Ethnographic entanglements“Ethnographic entanglement implies relationships, and interpersonal relationships are fraught with multiple and sometimes competing motivations of the scholar and the subject of research.”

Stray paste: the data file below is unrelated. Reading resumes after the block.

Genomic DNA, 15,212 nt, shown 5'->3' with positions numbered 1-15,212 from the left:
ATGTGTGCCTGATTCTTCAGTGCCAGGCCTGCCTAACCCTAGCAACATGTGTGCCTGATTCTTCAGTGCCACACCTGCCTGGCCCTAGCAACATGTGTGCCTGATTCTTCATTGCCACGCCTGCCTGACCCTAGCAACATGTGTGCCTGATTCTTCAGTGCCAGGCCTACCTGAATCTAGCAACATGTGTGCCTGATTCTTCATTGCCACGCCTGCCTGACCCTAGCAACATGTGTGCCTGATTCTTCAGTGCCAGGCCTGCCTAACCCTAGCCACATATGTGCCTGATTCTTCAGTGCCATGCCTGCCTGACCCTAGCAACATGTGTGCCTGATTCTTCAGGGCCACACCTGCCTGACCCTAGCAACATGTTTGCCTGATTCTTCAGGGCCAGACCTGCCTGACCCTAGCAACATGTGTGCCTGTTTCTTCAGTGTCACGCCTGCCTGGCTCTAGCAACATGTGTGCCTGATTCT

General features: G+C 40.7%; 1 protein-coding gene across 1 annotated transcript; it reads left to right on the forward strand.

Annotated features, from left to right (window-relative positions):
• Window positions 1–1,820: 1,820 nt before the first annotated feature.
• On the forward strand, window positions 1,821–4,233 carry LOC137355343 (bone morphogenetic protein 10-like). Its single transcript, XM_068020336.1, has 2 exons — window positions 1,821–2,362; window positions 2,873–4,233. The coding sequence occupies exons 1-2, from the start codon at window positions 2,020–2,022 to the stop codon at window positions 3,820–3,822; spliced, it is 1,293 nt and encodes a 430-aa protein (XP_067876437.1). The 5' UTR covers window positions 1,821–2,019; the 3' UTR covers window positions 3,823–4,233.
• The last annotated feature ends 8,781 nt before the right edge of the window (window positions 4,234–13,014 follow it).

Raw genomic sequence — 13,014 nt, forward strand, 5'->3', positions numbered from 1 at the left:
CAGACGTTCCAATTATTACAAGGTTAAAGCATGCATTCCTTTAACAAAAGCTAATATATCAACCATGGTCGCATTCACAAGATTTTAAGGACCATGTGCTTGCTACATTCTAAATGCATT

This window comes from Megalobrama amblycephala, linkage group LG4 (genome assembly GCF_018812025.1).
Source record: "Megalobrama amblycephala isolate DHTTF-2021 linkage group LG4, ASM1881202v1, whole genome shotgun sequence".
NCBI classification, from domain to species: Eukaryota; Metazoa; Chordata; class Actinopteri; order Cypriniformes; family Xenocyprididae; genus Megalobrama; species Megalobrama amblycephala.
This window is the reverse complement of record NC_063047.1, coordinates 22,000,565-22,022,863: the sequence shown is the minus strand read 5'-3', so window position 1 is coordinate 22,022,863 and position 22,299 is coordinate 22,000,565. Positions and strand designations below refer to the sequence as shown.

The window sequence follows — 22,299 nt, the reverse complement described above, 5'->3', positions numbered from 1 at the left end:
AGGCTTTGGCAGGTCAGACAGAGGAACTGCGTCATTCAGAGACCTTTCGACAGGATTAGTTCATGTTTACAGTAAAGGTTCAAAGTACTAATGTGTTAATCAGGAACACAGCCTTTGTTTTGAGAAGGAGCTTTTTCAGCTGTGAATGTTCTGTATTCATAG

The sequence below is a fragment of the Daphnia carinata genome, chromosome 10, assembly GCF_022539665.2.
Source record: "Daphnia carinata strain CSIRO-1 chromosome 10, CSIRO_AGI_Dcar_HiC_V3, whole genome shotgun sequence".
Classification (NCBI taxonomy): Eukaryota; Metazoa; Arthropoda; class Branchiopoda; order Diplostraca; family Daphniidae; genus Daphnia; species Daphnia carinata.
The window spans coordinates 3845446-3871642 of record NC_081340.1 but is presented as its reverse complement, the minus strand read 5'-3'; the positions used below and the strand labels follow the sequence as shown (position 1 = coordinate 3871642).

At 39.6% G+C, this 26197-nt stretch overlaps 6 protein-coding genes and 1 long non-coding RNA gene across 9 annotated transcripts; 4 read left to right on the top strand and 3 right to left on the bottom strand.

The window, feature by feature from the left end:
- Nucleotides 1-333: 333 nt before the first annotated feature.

The notion of “entanglement” seems to be apt in this regard. Marcus’s concept of multi-sited ethnography promotes the analysis of interconnectedness across time and place. Multi-sited research would also address an ethnographic problem from multiple perspectives. Drawing on Marcus’s approach, and evoking the notion of entanglement from quantum physics, Murray-Rust et al. propose what they call an “entangled ethnography” in which “…constellations of people, artefacts, algorithms and data come together to collectively make sense of the relations between people and objects.”5Dave Murray-Rust et al., “Entangled Ethnography: Towards a Collective Future Understanding,” HTTF 2019: Proceedings of the Halfway to the Future Symposium 2019, November 2019, 1–10. While one might see this as an extension of Actor-Network Theory, especially in its evocation of nonhuman actants, I understand ethnographic entanglement to be as much an ethical as a methodological concept.6Kaushik Sunder Rajan makes similar points in Multisituated: Ethnography as Diasporic Praxis (Durham, NC: Duke University Press, 2021). Ethnographic entanglement implies relationships, and interpersonal relationships are fraught with multiple and sometimes competing motivations of the scholar and the subject of research. Nolas and Varvantakis suggest that “[entanglement] is a knotting and twisting of different modes of knowledge generation.” In fact, these new modes and networks for producing knowledge should encourage (or at least push) the ethnographer toward collaborative ethnography,7Chicago: The University of Chicago Press, 2005More Info → with the effect of decentering ethnographic authority, and, in the case of expressive cultural forms like popular music, creating opportunities for cultural coproduction. It at once addresses older arguments about ethnographic authority and allows for a more “vulnerable” as well as empowering forms of witnessing to violence and creativity in the aftermath of the dual disasters of displacement and pandemic. In a way, multi-sited entangled ethnography is also a multi-sited ethical research practice—requiring attention to networks and connections, but also to how these imply new obligations and commitments.